Have you ever wondered where your parenting manual is? Being a parent is no easy task. From day one, your child begins to grow and change and it instantly becomes your job to make the best decisions you can. It starts with your child depending on you for every need…food, clothing, medical care, the list goes on and on. Parenthood then evolves into your children wanting to break away and discover their own independence.
No matter what stage of parenthood you are in, TAPI has developed this page for you. Vaccinating your infant, child or teen is an important decision that you make every step of the way. Below you will find information on ASIIS (Arizona State Immunization Registry), some commonly asked questions regarding immunizations and information about immunizations and how as a parent, you can make the immunization process a little easier for your child and for you.
ASIIS – Arizona State Immunization Information System
A List of Immunization Records – Across the Lifespan
What is ASIIS and how can ASIIS help you?
How can parents help?
Questions about vaccinations for children with intellectual and developmental disabilities?
Being a parent of a child that has disabilities can offer additional questions regarding vaccinations. Although you may find answers in our Commonly Asked Questions section, we also wanted to provide additional information from a strong national organization. The Arc not only is a national organization, it has local chapters all over the country, including here in Arizona. Below you will find a link to their national website with information regarding childhood immunizations. If you have any additional questions, you can also visit our Ask the Expert forum and submit your question(s).
Commonly asked questions about childhood vaccines:
Question – Is it okay for my baby to have so many shots at once?
Answer – Yes, the vaccines that children receive in the first two years of life are just a drop in the ocean when compared to the tens of thousands of environmental challenges that babies successfully manage every day. (CHOP) Link to PDF
Question – Don’t infants have a natural immunity?
Answer – Disease protection a mother passes onto their newborn, or natural immunity, will fade over time. That is why it is important to follow the recommended childhood vaccine schedule. Vaccines help boost your child’s own immune system to protect them as their natural immunity fades. Link to PDF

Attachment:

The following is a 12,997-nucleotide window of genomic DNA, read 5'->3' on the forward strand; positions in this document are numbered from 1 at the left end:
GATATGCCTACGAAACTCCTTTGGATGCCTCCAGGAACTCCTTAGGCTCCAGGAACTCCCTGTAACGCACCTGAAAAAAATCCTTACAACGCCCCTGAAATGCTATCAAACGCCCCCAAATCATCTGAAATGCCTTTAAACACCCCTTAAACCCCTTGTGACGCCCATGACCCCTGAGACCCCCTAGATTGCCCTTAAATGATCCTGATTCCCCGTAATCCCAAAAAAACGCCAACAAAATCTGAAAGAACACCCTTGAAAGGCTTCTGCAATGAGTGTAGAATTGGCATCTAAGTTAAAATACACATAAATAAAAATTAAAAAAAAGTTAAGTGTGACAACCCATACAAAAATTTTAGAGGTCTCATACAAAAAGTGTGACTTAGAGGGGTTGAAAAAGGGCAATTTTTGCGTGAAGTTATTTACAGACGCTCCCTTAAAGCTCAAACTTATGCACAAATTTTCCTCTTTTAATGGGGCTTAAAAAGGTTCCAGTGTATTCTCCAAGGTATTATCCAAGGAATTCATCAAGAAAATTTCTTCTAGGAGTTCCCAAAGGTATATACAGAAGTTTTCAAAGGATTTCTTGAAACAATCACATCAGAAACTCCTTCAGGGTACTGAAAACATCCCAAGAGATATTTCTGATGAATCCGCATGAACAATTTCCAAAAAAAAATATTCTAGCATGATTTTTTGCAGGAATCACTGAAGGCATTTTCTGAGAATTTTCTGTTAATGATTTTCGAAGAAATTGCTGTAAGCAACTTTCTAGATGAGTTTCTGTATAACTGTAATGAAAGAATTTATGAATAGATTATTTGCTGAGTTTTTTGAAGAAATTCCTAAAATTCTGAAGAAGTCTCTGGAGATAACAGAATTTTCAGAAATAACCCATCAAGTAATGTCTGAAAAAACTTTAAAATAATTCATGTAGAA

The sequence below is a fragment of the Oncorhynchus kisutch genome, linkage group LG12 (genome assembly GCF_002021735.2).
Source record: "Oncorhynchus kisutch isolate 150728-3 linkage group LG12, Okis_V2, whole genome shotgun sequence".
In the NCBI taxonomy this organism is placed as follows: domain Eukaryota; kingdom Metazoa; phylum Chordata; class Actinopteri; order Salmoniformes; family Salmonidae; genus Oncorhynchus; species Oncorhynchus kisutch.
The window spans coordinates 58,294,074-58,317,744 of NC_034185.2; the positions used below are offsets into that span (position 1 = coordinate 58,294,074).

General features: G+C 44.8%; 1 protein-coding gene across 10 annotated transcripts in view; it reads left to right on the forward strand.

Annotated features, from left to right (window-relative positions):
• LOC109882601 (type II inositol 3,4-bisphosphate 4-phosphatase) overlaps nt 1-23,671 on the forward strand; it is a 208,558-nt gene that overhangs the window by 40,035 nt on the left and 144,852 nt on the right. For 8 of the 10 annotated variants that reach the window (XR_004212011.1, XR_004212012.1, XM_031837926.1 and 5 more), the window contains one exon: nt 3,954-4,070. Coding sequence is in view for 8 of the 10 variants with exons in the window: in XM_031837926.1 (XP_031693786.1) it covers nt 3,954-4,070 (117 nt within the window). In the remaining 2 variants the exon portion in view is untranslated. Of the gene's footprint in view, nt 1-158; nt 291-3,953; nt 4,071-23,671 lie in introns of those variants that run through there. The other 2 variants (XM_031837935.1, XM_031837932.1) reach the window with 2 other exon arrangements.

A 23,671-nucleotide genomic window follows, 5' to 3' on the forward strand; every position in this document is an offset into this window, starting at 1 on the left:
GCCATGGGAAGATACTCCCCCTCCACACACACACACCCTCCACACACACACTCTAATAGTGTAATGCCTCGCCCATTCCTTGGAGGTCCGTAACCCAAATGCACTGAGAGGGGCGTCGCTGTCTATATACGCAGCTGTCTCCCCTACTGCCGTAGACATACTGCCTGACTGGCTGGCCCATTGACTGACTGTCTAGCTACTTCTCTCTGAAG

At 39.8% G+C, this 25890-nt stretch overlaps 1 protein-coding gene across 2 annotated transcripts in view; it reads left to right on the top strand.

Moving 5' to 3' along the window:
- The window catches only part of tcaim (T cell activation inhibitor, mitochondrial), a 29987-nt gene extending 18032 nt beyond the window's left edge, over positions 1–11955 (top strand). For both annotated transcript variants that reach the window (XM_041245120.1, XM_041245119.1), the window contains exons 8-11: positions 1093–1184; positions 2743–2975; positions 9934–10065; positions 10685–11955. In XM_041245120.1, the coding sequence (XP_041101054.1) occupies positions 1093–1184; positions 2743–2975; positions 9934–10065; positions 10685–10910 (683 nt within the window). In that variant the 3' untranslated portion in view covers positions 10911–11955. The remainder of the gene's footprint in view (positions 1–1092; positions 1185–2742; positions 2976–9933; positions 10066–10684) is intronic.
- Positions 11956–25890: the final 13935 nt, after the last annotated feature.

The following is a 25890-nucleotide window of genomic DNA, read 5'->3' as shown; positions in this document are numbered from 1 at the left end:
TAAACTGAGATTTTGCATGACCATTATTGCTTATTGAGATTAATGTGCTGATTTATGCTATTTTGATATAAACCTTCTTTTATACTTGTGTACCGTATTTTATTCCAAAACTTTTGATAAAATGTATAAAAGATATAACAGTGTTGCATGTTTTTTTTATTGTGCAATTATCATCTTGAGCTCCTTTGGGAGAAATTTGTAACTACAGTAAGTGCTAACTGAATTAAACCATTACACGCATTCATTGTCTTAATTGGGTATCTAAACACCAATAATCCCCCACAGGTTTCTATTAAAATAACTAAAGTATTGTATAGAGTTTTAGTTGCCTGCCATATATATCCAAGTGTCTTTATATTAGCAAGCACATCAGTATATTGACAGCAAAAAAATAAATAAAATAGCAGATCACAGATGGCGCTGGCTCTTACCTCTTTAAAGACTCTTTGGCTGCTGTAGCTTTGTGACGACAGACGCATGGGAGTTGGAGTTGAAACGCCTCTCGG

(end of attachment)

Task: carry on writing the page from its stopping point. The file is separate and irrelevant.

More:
Question – Haven’t we gotten rid of most of these diseases in this country?
Answer – Actually, many diseases still occur at low levels in the United States (like measles, mumps and hib) . Many other diseases are wide-spread still in other parts of the world (like polio, rubella and diphtheria) and therefore are just a plane ride away for your family! It is important to build that protection for your children while they are young.
Question – I heard that some vaccines can cause autism. Is this true?
Answer – No, this is not true. There have been many, many research studies all showing no link to autism and vaccination. Link to PDF
Question – Can’t I just wait until my child goes to school to catch up on immunizations?
Answer – The immunization schedule has been studied and has been determined to be the best schedule and work the best for children to protect them each step of the way against vaccine preventable diseases. Changing the schedule not only leaves your child vulnerable to disease prior to school but also creates a new schedule for vaccines that has not been studied as the the CDC recommended schedule as been. Link to PDF
Question – Why does my child need a chickenpox shot? Isn’t it a mild disease?
Answer – Your child can receive the varicella (chickenpox) vaccine and be protected agains the disease. The disease can be mild for some, but life threatening for others with many complications. Also, protection now and can protect them later when as an adult chicken pox can be quite dangerous. Link to PDF Page 26
Question – My child is sick right now. Is it okay for her to still get shots?
Answer – Talk to your doctor about getting your child’s shots at his or her visit. They will check symptoms and how high his or her fever is and make a determination.